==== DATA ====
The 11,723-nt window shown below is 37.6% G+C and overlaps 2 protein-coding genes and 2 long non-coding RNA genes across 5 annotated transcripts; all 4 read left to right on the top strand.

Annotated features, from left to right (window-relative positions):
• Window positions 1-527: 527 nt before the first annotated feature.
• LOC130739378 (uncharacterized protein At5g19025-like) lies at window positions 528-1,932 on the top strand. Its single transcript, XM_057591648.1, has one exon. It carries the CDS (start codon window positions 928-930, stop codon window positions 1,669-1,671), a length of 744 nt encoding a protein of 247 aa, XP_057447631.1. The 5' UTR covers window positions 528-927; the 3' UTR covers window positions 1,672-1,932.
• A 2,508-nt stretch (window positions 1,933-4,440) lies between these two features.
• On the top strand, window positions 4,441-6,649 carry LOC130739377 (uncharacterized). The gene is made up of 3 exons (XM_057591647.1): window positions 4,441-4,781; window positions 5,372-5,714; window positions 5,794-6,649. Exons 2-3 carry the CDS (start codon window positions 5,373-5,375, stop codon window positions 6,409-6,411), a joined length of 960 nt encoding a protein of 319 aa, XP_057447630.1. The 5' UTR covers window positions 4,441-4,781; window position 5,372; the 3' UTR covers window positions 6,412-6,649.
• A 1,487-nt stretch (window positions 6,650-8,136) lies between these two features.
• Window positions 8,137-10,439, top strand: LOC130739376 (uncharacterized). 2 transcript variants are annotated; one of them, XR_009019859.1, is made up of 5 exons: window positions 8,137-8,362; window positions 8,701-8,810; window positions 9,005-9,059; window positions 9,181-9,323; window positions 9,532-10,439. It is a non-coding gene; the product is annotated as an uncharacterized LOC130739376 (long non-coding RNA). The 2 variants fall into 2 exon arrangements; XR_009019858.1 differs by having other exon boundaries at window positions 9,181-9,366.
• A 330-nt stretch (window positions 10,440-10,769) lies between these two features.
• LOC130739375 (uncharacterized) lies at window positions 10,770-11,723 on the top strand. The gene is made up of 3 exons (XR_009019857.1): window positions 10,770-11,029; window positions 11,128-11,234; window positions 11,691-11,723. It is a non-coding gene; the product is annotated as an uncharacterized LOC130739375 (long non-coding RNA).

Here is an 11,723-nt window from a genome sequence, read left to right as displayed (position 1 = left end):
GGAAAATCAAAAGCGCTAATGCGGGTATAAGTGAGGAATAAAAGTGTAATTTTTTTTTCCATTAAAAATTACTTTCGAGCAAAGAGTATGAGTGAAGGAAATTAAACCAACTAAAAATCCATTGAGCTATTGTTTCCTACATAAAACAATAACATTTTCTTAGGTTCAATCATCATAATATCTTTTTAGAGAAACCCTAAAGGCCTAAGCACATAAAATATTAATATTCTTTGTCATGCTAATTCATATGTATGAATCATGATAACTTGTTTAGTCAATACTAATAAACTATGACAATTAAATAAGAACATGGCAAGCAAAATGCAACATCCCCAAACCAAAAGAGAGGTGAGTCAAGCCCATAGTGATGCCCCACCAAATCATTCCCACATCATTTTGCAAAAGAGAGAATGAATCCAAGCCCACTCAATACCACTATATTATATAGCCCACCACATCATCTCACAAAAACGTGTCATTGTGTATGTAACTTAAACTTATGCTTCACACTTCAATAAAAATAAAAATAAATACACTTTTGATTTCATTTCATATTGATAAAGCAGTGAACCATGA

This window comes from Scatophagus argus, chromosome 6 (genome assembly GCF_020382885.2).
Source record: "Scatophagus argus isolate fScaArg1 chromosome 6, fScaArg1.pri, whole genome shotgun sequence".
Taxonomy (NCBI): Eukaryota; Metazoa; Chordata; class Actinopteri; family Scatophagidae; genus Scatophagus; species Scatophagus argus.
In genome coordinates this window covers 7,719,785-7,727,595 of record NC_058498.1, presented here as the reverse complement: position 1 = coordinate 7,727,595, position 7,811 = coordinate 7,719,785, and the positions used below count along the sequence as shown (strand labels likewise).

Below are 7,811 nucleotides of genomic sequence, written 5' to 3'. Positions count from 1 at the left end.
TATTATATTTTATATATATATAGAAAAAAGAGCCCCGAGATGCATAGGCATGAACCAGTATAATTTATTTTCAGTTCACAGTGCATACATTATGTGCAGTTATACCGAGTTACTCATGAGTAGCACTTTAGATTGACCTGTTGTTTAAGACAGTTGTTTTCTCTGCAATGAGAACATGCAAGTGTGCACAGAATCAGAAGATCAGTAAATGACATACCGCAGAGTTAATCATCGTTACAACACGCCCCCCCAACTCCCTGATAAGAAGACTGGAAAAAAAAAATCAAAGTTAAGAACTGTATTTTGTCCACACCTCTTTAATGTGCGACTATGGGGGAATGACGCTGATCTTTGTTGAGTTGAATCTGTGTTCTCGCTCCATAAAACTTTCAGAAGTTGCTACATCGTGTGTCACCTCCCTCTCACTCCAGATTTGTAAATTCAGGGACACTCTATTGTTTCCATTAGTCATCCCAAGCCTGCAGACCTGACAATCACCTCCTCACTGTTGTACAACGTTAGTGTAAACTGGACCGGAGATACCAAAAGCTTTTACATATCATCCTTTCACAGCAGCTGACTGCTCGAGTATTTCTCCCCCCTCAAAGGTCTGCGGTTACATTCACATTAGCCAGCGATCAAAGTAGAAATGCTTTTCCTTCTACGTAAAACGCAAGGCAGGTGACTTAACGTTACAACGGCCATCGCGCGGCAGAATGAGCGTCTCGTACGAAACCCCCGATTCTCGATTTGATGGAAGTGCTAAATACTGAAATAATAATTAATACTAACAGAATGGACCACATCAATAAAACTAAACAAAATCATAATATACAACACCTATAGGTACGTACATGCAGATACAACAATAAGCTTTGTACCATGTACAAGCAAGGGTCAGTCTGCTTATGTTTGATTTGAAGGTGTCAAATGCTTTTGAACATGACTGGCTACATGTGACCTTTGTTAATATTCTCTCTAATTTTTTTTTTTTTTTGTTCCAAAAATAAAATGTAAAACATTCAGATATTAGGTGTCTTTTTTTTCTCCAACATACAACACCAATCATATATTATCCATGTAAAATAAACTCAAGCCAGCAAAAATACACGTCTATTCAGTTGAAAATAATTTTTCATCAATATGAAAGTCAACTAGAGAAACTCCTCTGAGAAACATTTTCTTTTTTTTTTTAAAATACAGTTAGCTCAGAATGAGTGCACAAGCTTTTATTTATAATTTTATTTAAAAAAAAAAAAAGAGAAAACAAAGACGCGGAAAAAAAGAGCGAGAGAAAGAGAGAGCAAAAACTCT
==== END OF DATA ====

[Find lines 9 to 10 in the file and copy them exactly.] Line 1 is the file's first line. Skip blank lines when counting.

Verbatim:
• A 330-nt stretch (window positions 10,440-10,769) lies between these two features.
• LOC130739375 (uncharacterized) lies at window positions 10,770-11,723 on the top strand. The gene is made up of 3 exons (XR_009019857.1): window positions 10,770-11,029; window positions 11,128-11,234; window positions 11,691-11,723. It is a non-coding gene; the product is annotated as an uncharacterized LOC130739375 (long non-coding RNA).